"7 billionth" babies celebrated worldwide
Newborn Danica Camacho, the Philippines' symbolic seven billionth baby, as part of the United Nations' seven billion global population projection, lies on her mother's chest in the Fabella Maternity hospital in Manila, Oct. 31, 2011. / AP
MANILA, Philippines - Countries around the world marked the world's population reaching 7 billion Monday with lavish ceremonies for newborn infants symbolizing the milestone and warnings that there may be too many humans for the planet's resources.
While demographers are unsure exactly when the world's population will reach the 7 billion mark, the U.N. is using Monday to symbolically mark the day. A string of festivities are being held worldwide, with a series of symbolic 7-billionth babies being born.
The celebrations began in the Philippines, where baby Danica May Camacho was greeted with cheers and an explosion of photographers' flashbulbs at Manila's Jose Fabella Memorial Hospital. She arrived two minutes before midnight Sunday, but doctors say that was close enough to count for a Monday birthday.
The baby received a shower of gifts, from a chocolate cake marked "7B Philippines" to a gift certificate for shoes.
"She looks so lovely," the mother, Camille Galura, whispered as she cradled the 5.5-pound baby, who was born about a month premature.
The baby was the second for Galura and her partner, Florante Camacho, a struggling driver who supports the family on a tiny salary.
Dr. Eric Tayag of the Philippines' Department of Health said later that the birth came with a warning.
"Seven billion is a number we should think about deeply," he said.
"We should really focus on the question of whether there will be food, clean water, shelter, education and a decent life for every child," he said. "If the answer is 'no,' it would be better for people to look at easing this population explosion."
Demographer Joel Cohen of Rockefeller University echoed that concern in an interview with CBS News correspondent Russ Mitchell, warning that rapid population growth, "makes almost every other problem more difficult to solve."
"If we could slow our growth rate, we have an easier job in dealing with all the other things like education, health, employment, housing, food, the environment and so on," Cohen told CBS News.
Click on the video player below to see the full interview with Cohen:
The National Geographic researchers found nine million people who had the most in common. They overlayed the faces of 190,000 of them to create one image: Earth's everyman.
The average person is Han Chinese so his ethnicity is Han. He is 28 years old. He is Christian. He speaks Mandarin. He does not have a car. He does not have a bank account.National Geographic's special series on Earth's 7 billion people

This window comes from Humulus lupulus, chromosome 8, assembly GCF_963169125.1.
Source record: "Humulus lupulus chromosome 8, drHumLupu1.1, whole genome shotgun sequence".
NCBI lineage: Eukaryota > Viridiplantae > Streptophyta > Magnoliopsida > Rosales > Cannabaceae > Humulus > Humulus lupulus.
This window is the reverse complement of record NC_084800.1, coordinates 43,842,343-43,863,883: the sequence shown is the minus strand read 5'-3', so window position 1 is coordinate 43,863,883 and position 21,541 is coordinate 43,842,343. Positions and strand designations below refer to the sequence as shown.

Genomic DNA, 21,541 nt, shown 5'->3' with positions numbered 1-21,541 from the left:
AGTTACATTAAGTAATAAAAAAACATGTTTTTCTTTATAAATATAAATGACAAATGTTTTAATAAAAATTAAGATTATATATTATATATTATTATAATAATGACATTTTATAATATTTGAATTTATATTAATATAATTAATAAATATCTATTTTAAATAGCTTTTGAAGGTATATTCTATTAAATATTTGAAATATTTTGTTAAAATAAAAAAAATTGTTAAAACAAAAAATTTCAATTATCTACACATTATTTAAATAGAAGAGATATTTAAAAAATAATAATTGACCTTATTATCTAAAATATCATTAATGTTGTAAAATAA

National Geographic's "7 billion" iPad app
So CBS News went looking for that guy. We called and emailed Chinese-American groups around the country for help. And one of them led us to Main Street, in Queens, New York, and Mu Li.
He arrived five months ago from Chong Qing, a southwest China mega-city of 28 million people. Li is working in New York as a reporter for the People's Daily, China's state newspaper.
Li is Han Chinese. Mandarin is his first language. And he recognizes the universality of his personal profile.
"I have a common face, a common background. Suddenly you realize, you say, 'Wow, you are the most typical person in the world,'" Li said.
Li fits other criteria. He's right-handed, works in a service industry, lives in a city, owns a cell phone, but no car.
We showed him National Geographic's composite image, and he admits he sees himself in it, chuckling at the suggestion that he may be better looking.
Li's reign as Earth's Everyman will not last long. Earth's population could reach 8 billion people in 2026. By then, the most typical human, will be from India.
Popular on CBSNews.com
One year after Afghan massacre, villagers work with U.S. troops One year after U.S. Staff Sgt. Robert Bales was accused of slaughtering 16 Afghan civilians, the villagers in the town where the atrocity took place have joined the U.S. special forces stationed there to assist in the fight against the Taliban.
- 50th Paris Air Show 19 Photos
- Widespread protests in Brazil 23 Photos
- Celebration and devotion in India 14 Photos
- One of FBI's Ten Most Wanted nabbed in Mexico
- Afghan gov't halts talks with U.S. on security pact
- Somali militants wage deadly attack on U.N. office
- Torrential rain devastates Northern India 15 Photos
- Brazil protesters flood Sao Paulo streets for 2nd night